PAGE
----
Hope's East Hampton 'Tab Lab' Gets a Showing in Chelsea

Tabs on the floor and tabs on the wall as well as everywhere in between was the theme of the opening of Alice Hope's new show "Tab" at Ricco Maresca Jennifer Landes photos

     If you think the tabs on pop top cans are mundane subject matter,  Alice Hope will likely change your mind with a show at  the Ricco Maresca Gallery in Chelsea. There, viewers will find a range of tab-inspired artworks that either incorporate the small metal pieces of  flotsam, elevate the form to sizable hanging sculpture, or come up with other interpretations wholly unique to the artist.

     At an opening on April 3, Ms. Hope, who received her M.F.A. from Yale University, decorated the attendees with tabs on necklaces and temporary tab tattoos. Drinks (including the retro diet soda called Tab) were served in cans and patrons were asked to leave the tab in a glass recepticle.

     The inspiration came from Ms. Hope's engagement with the form, which her gallery notes is aligned with the golden ratio, as well as a 700-pound trove of them she found in one recycling bin. Struck by their accumulated beauty and significant associations to consumption, waste, and well-meaning  redemption, she got to work on the pieces in the show on view through  May 24.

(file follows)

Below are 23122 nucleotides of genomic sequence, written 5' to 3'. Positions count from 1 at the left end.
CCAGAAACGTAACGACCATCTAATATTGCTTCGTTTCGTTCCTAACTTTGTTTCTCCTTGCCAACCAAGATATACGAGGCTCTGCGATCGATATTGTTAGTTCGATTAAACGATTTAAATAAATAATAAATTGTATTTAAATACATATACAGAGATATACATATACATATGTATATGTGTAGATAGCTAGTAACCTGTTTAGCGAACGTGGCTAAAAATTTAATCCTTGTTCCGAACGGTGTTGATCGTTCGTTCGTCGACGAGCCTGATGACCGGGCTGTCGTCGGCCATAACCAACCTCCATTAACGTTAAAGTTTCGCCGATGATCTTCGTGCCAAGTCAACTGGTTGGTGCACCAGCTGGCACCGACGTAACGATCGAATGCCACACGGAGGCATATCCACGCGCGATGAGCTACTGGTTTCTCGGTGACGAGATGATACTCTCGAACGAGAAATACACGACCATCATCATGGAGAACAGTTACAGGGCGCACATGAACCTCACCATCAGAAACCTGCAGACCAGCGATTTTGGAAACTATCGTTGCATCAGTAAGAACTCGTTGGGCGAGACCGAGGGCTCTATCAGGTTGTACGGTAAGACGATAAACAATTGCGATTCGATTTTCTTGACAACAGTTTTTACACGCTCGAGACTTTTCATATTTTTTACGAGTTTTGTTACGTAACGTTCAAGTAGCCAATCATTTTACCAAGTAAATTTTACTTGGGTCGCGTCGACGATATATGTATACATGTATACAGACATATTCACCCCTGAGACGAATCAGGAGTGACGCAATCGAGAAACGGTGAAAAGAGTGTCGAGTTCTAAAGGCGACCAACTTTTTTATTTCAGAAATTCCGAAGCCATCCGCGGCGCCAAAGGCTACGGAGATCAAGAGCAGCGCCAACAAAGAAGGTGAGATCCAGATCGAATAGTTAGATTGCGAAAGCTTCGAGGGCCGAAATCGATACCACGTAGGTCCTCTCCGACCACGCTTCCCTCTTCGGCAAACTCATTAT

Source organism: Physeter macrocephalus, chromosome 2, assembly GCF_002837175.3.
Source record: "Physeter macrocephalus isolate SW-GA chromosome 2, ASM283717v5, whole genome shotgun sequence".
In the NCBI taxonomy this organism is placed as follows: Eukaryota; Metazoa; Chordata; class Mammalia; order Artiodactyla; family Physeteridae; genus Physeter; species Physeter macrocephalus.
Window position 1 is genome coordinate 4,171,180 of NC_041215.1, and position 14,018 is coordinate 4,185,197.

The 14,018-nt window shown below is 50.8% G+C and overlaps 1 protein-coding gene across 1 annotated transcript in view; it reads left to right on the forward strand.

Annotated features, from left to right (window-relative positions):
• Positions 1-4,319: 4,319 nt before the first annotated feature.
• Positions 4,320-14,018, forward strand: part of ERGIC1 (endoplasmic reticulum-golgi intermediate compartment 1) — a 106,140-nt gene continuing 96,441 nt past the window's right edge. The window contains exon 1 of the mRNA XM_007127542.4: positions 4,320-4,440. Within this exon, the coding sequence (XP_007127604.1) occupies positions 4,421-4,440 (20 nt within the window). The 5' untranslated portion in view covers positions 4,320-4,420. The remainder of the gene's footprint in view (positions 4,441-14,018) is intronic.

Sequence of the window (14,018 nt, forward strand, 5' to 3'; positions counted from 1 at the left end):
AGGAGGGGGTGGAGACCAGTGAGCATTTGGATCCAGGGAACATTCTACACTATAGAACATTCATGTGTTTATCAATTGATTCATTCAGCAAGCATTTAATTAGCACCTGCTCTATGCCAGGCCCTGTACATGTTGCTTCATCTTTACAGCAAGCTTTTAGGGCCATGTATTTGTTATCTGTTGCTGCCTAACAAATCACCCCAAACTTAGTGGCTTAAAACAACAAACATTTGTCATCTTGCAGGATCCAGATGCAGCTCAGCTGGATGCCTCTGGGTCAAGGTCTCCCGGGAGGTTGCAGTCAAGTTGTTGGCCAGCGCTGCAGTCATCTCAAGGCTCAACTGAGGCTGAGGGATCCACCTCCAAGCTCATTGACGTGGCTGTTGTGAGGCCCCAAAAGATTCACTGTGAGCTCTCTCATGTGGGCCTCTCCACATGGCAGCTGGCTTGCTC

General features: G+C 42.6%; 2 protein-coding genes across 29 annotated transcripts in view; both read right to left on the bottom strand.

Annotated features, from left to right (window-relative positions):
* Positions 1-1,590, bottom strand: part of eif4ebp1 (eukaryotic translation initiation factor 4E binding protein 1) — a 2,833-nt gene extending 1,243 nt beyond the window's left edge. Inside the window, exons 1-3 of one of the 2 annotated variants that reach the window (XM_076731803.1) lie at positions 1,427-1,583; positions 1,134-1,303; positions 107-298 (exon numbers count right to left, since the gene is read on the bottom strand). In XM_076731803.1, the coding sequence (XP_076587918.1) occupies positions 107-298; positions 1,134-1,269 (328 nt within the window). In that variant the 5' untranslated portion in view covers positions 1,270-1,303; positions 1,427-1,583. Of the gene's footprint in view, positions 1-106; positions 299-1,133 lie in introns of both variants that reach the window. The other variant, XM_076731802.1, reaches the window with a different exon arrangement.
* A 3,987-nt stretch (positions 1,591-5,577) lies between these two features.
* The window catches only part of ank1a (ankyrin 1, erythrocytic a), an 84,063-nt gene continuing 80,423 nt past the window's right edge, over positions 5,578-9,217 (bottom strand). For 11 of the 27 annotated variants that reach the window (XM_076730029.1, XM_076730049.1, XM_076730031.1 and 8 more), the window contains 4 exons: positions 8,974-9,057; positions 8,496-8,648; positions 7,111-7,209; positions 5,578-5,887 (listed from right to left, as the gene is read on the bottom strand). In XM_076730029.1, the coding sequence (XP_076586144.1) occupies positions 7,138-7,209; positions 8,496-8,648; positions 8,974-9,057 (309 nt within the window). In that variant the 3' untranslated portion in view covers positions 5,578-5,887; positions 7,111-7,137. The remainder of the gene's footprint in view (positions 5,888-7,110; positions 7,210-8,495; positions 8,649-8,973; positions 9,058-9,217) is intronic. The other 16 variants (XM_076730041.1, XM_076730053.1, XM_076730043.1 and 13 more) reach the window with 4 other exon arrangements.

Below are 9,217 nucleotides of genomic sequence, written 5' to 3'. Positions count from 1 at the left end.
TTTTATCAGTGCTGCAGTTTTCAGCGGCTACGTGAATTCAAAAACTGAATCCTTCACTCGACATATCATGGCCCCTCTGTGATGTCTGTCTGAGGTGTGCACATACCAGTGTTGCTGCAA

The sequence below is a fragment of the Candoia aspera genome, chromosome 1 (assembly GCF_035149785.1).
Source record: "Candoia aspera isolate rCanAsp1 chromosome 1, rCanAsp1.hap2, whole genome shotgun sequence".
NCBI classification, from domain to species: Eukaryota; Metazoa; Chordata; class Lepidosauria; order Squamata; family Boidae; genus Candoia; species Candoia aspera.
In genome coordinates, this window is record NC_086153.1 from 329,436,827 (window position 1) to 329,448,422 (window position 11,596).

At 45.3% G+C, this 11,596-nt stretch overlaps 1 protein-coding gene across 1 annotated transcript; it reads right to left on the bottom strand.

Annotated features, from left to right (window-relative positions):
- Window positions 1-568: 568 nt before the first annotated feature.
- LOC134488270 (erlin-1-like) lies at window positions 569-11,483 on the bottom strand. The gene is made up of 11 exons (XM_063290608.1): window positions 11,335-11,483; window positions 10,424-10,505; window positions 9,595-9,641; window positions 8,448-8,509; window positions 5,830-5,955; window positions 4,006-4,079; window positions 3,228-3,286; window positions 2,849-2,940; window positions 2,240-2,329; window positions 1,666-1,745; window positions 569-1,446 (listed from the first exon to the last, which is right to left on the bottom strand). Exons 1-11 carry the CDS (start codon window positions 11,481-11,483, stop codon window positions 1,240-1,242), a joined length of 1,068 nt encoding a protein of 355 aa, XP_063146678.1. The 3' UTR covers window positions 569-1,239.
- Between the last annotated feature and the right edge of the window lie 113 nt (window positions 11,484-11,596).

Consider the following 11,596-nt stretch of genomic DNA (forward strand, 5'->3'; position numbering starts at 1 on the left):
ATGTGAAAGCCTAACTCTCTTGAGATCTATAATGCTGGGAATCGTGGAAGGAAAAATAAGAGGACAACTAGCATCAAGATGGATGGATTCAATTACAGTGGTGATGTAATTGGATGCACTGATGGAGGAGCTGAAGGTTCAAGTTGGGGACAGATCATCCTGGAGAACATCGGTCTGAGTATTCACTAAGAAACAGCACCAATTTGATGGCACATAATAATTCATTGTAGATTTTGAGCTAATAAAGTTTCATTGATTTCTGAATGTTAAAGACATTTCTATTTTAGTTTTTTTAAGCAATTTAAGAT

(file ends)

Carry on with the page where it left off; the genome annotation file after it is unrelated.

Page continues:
The artist added back light to her amalgamation of tabs to create forms evocative of sea life or some strange mystical ectoplasm.
Alice Hope shows Ashton Farrington the tab tattoo before she applies it as Carol and Lee Farrington look on.
Ashton Farrington with her temporary tab tat.
A view of some of the works inspired by the tabs
Please save your tab from your TAB.
Red tabs attached to tiny metal ball chains that are attached to a box spring make for a dynamic sculpture.
Another view of the room
Alice Hope and Elena Glinn at the reception.
Carol Farrington sported her tab tat on her back.